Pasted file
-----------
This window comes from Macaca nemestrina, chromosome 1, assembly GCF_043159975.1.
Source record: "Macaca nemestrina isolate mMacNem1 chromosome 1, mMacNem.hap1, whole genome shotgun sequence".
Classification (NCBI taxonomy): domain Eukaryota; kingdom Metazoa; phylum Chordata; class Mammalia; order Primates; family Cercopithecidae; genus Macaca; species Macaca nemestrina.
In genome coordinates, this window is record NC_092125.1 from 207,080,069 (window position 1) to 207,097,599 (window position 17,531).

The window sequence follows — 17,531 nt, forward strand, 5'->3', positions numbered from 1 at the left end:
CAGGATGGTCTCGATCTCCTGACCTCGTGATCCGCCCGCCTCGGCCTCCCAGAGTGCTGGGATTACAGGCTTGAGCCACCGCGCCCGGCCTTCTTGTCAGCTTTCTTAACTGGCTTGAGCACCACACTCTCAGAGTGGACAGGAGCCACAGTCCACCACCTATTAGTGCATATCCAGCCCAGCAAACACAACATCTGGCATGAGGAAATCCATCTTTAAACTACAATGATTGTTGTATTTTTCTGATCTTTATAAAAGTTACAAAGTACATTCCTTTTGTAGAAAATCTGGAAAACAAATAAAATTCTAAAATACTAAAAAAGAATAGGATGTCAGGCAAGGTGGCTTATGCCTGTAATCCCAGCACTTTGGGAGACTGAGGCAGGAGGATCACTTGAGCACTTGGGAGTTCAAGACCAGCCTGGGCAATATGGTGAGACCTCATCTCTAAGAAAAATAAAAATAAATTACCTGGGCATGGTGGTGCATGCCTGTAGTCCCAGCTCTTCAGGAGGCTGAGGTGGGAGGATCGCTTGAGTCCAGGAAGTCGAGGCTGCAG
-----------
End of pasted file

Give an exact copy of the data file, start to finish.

This window comes from Macaca nemestrina, chromosome 1, assembly GCF_043159975.1.
Source record: "Macaca nemestrina isolate mMacNem1 chromosome 1, mMacNem.hap1, whole genome shotgun sequence".
Classification (NCBI taxonomy): domain Eukaryota; kingdom Metazoa; phylum Chordata; class Mammalia; order Primates; family Cercopithecidae; genus Macaca; species Macaca nemestrina.
In genome coordinates, this window is record NC_092125.1 from 207,080,069 (window position 1) to 207,097,599 (window position 17,531).

The window sequence follows — 17,531 nt, forward strand, 5'->3', positions numbered from 1 at the left end:
CAGGATGGTCTCGATCTCCTGACCTCGTGATCCGCCCGCCTCGGCCTCCCAGAGTGCTGGGATTACAGGCTTGAGCCACCGCGCCCGGCCTTCTTGTCAGCTTTCTTAACTGGCTTGAGCACCACACTCTCAGAGTGGACAGGAGCCACAGTCCACCACCTATTAGTGCATATCCAGCCCAGCAAACACAACATCTGGCATGAGGAAATCCATCTTTAAACTACAATGATTGTTGTATTTTTCTGATCTTTATAAAAGTTACAAAGTACATTCCTTTTGTAGAAAATCTGGAAAACAAATAAAATTCTAAAATACTAAAAAAGAATAGGATGTCAGGCAAGGTGGCTTATGCCTGTAATCCCAGCACTTTGGGAGACTGAGGCAGGAGGATCACTTGAGCACTTGGGAGTTCAAGACCAGCCTGGGCAATATGGTGAGACCTCATCTCTAAGAAAAATAAAAATAAATTACCTGGGCATGGTGGTGCATGCCTGTAGTCCCAGCTCTTCAGGAGGCTGAGGTGGGAGGATCGCTTGAGTCCAGGAAGTCGAGGCTGCAG